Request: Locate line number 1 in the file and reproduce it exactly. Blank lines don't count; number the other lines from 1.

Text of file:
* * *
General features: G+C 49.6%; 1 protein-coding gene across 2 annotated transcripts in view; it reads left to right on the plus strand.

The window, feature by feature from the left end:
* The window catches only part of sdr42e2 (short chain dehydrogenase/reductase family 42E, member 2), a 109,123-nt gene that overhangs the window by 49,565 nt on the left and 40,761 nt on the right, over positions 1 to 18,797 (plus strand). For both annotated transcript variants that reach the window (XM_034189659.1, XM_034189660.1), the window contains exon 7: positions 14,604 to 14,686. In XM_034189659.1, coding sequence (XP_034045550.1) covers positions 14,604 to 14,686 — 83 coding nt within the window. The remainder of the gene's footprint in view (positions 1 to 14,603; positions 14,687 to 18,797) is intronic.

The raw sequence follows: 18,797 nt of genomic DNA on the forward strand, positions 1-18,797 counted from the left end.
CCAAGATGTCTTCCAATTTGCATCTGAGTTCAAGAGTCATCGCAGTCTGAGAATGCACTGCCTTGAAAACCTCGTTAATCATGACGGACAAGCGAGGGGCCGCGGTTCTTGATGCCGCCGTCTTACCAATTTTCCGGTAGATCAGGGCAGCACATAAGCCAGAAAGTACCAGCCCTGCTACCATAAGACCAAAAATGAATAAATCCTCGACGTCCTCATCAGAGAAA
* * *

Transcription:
General features: G+C 49.6%; 1 protein-coding gene across 2 annotated transcripts in view; it reads left to right on the plus strand.